How Toronto — and Canada’s — immigration landscape shifted because of one program

Posted on July 27, 2023 in Inclusion Delivery System

Source: — Authors: – News/Canada
July 27, 2023.   By Nicholas Keung Immigration Reporter

Provincial Nominee Program has diverted economic immigrants from Ontario, B.C. and Quebec to smaller provinces among other changes, study shows.

Canada’s immigration landscape has been dramatically changed by a program that has let provinces select their own skilled immigrants, a new study shows.

For the past two decades, it has seen newcomers spread more evenly across Canada — beyond the three traditional immigrant destinations: Ontario (mainly Toronto), British Columbia and Quebec.

The Provincial Nominee Program was first rolled out in Manitoba in 1998 and later expanded to the rest of the country.

The program fostered the sharing of so-called economic immigrants, leading to the decline of the proportion intending to settle in Ontario to 42 per cent from 61 per cent between 2000 and 2019, the year before the COVID-19 pandemic hit.

These are immigrants selected for permanent residence solely for their skills and ability to contribute to Canada’s economy.

The share of such newcomers headed to B.C. also took a slight hit, declining to 15 per cent from 17 per cent, while the Prairie provinces gained substantially.

The proportion of new economic immigrants going to both Manitoba and Saskatchewan rose from virtually zero to more than six per cent, while Alberta saw its share up from six per cent to 10.6 per cent, as did the Atlantic provinces, with their collective share up from one percentage point to seven per cent.

“The program has contributed to a substantial regional decentralization of economic immigrants,” said the report, titled The Provincial Nominee Program: Its expansion in Canada.

“These changes would tend to improve economic outcomes.”

Between 1998 and 2005, all provinces — excluding Quebec, which had its own economic immigration system — and Yukon signed Provincial Nominee Program deals with the federal government, with the Northwest Territories coming on board last, in 2009.

The programs, started modestly with an overall annual target of 500 newcomers in 1999, only apply to the selection of economic immigrants.

By 2019, the provincial programs became Canada’s largest economic immigration program, accounting for 35 per cent of all economic immigrants to the country, skyrocketing from a negligible one per cent in 2000.

The growth of the programs has been at the expense of Canada’s signature Federal Skilled Worker Program — a general scheme that selects candidates with high education and professional experience — which saw its share of intake falling from 79 per cent in 2000 to just 30 per cent in 2009.

The shift to the Provincial Nominee Program has resulted in a significant increase in the share of economic immigrants with intended skilled and technical occupations, to 34 per cent from 20 per cent. The ratio of those with a professional background declined to 35 per cent from 55 per cent.

The Provincial Nominee Program allows a province or territory to choose to nominate and select a potential economic immigrant by recruiting those with the skills and experience that are in demand in local communities.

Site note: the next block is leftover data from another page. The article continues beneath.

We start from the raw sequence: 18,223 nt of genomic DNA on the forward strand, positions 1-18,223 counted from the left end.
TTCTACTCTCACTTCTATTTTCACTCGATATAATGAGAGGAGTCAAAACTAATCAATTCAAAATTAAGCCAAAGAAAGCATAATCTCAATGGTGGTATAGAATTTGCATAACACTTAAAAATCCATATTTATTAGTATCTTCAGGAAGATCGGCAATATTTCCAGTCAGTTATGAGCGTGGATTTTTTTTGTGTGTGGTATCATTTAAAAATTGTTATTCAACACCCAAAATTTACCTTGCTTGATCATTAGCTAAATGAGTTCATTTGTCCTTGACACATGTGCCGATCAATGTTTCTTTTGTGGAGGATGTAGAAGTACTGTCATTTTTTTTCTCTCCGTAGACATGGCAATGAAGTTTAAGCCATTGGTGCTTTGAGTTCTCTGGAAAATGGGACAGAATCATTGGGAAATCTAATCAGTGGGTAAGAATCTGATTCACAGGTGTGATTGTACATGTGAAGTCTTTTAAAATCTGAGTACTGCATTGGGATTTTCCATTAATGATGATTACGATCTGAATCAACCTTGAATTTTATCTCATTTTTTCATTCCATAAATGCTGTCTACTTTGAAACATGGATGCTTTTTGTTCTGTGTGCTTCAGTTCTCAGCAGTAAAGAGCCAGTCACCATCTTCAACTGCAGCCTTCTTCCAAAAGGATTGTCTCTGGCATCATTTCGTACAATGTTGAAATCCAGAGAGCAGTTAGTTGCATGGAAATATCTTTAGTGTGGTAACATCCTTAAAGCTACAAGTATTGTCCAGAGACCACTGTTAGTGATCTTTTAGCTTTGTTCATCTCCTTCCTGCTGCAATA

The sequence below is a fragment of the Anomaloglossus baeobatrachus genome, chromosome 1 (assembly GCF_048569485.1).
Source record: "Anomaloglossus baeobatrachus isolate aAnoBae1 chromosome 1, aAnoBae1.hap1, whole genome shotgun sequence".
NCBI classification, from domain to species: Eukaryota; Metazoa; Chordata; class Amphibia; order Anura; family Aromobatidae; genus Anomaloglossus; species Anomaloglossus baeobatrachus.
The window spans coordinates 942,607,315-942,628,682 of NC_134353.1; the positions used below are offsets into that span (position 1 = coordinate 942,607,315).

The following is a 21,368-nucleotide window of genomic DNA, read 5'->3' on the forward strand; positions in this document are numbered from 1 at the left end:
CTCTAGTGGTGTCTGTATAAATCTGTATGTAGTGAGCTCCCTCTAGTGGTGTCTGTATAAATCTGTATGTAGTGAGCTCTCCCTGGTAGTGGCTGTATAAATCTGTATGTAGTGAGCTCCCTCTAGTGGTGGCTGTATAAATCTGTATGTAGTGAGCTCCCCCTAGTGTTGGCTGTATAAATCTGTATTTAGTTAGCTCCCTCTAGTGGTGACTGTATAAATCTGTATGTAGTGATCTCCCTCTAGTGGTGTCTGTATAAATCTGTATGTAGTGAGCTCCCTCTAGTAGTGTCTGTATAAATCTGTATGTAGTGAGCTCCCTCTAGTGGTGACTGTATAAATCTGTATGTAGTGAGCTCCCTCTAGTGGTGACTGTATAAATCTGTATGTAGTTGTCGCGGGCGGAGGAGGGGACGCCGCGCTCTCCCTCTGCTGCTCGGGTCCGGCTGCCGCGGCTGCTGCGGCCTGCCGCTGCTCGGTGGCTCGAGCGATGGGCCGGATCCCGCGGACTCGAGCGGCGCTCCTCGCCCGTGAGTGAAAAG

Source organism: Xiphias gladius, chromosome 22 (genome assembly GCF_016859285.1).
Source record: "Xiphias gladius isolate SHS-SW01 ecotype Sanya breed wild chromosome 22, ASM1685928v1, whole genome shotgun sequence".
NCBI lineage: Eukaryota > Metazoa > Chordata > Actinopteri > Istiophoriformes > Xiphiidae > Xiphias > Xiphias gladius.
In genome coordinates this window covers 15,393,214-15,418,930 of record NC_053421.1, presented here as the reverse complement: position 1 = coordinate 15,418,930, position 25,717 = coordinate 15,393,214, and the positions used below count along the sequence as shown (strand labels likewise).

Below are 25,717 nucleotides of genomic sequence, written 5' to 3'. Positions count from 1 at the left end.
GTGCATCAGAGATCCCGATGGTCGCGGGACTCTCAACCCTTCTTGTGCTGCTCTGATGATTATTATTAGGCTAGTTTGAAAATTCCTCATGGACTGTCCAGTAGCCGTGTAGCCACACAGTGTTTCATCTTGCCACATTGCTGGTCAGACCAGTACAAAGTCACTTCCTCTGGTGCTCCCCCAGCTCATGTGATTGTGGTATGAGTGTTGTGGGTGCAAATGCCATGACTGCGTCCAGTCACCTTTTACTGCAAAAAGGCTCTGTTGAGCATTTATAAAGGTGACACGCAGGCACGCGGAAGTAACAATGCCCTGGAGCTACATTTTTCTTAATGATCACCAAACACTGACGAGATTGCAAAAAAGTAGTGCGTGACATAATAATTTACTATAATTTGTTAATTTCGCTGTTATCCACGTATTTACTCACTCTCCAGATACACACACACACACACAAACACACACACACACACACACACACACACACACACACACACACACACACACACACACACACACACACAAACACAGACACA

Each province has its own streams, targeting workers without job offers, workers with job offers, entrepreneurial skills and international graduates. While some streams may be geared toward attracting higher-skilled professionals, such as those in IT and health-care services, others focus on lower-skilled immigrants in the food industry and retail.

Today’s provincial nominees are also likely to be without dependants, as the ratio of family members admitted under the Provincial Nominee Program dropped to just 50 per cent in 2019 from 71 per cent in 2000, meaning more of those selected under the program actually came by themselves.

“This reflects the ever-younger nature of new provincial nominees and the decline in the share of nominees with families,” the report found.

Over the two decades, the ratio of principal Provincial Nominee Program applicants that were under 30 years old grew to 44 per cent from 30 per cent. The proportion of those who were previously temporary foreign workers also rose to 72 per cent now, from six per cent.

In 2019, 36 per cent of newcomers admitted under the Provincial Nominee Program came from South Asia, including India and Pakistan, followed by those from East Asia (22 per cent) and South East Asia (12 per cent), including the Philippines and Vietnam. The rest are from other continents.

“The past 20 years have seen a dramatic change in the way economic immigrants are selected in Canada,” the study said. “The rise of the PNP has played a central role in this development.

“Because principal (PNP) applicants are selected specifically for their increased likelihood of participating in the labour force and establishing themselves economically, an increase in their share likely improved the collective economic outcomes of recent economic immigrants.”

Nicholas Keung is a Toronto-based reporter covering immigration for the Star.


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